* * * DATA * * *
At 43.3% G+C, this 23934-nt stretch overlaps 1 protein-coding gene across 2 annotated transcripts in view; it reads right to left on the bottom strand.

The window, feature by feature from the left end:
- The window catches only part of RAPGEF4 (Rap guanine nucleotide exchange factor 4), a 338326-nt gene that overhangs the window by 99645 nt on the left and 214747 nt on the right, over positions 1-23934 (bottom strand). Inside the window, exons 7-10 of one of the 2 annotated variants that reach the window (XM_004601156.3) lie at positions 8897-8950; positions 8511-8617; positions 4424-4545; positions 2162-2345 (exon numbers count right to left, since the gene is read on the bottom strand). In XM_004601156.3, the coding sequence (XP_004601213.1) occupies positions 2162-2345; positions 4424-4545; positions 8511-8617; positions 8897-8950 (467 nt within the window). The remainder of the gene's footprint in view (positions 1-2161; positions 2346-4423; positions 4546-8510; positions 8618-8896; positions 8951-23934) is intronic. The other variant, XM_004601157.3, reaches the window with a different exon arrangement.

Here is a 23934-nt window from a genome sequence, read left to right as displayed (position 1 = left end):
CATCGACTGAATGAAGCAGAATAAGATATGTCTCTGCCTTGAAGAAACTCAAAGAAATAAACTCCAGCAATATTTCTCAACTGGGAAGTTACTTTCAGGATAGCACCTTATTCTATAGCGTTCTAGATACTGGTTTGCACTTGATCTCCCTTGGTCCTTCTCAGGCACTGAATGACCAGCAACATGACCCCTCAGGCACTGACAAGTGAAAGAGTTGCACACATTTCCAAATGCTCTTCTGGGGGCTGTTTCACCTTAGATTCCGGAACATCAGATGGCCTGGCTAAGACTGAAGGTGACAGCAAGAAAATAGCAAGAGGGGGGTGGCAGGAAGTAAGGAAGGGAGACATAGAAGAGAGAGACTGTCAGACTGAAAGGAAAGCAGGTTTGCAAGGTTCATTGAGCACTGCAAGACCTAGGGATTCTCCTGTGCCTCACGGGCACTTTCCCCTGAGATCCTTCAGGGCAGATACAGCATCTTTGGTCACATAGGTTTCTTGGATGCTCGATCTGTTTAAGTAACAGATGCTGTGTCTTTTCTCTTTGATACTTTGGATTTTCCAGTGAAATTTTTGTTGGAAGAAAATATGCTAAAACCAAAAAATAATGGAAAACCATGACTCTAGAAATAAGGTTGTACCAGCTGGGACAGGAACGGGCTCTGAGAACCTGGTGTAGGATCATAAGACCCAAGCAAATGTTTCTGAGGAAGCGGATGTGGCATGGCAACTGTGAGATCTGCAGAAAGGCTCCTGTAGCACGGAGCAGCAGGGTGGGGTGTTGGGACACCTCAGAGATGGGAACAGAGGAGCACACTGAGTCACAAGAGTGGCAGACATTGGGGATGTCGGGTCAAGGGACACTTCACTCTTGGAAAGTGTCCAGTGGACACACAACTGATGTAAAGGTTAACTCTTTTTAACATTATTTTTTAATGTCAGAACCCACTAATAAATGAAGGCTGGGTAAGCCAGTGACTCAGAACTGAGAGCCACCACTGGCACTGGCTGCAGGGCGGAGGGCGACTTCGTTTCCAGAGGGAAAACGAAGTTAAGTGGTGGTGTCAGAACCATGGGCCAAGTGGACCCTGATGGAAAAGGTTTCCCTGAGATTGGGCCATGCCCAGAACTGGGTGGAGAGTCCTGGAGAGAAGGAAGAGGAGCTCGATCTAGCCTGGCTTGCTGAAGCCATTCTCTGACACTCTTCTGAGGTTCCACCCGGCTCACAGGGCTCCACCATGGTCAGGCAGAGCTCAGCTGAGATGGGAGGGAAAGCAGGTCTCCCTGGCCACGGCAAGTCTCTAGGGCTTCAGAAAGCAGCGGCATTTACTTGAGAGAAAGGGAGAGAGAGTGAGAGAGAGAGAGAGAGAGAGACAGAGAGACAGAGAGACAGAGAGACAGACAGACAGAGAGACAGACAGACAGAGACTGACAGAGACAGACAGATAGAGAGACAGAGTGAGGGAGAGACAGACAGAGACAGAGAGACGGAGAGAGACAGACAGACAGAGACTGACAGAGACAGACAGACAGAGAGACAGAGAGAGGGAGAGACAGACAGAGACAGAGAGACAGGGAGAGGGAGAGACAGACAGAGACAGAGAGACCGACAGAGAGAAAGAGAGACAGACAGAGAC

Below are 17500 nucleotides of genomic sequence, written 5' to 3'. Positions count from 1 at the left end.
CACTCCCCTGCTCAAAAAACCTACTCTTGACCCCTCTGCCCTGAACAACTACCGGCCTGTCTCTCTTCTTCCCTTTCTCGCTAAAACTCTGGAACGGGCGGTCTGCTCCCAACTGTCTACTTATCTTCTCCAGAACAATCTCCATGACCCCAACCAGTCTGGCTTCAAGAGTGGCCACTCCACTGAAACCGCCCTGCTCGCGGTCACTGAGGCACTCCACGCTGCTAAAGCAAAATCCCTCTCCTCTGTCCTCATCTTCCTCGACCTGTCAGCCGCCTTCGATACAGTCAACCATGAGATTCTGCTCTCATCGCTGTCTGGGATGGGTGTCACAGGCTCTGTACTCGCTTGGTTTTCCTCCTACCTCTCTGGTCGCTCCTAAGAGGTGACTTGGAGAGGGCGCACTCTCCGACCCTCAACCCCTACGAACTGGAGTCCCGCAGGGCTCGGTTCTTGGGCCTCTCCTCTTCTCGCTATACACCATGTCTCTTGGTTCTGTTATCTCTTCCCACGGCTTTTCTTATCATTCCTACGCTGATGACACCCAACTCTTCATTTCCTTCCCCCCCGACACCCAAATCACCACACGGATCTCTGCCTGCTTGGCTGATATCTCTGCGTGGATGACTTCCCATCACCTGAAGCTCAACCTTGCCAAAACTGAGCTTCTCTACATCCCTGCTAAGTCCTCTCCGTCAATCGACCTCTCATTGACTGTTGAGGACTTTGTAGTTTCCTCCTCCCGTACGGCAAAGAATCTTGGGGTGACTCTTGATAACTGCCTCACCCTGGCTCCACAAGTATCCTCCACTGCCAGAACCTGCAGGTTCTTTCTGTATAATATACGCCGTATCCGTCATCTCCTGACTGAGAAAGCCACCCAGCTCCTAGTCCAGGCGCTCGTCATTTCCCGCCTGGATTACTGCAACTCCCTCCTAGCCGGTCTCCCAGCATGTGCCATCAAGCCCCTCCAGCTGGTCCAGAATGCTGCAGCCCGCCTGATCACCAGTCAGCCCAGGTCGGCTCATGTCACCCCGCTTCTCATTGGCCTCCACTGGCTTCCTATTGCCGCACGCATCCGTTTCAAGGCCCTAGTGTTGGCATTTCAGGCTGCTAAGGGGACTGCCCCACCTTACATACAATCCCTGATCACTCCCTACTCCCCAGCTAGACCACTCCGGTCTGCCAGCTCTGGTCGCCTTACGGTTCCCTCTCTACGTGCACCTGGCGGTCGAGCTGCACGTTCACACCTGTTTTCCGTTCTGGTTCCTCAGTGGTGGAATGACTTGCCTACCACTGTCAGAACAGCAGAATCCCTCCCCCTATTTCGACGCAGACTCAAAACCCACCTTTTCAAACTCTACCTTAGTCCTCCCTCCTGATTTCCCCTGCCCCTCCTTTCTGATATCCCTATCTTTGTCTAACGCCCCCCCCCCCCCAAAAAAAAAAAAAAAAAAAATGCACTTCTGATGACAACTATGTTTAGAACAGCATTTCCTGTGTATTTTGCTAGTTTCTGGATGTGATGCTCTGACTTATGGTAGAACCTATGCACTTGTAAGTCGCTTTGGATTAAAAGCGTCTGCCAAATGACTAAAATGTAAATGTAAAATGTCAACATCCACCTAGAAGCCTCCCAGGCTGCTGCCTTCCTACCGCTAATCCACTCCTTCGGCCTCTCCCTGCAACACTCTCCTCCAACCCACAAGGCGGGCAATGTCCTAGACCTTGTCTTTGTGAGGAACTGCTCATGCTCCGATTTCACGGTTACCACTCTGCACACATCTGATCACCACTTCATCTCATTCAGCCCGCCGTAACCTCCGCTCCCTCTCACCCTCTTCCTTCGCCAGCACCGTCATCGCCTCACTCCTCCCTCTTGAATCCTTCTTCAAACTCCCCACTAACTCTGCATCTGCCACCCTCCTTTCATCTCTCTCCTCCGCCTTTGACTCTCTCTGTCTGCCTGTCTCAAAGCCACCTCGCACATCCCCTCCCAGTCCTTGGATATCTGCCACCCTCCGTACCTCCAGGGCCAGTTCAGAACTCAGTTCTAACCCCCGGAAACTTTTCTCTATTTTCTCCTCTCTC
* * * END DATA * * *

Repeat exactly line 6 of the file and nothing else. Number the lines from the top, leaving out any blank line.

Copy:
Below are 17500 nucleotides of genomic sequence, written 5' to 3'. Positions count from 1 at the left end.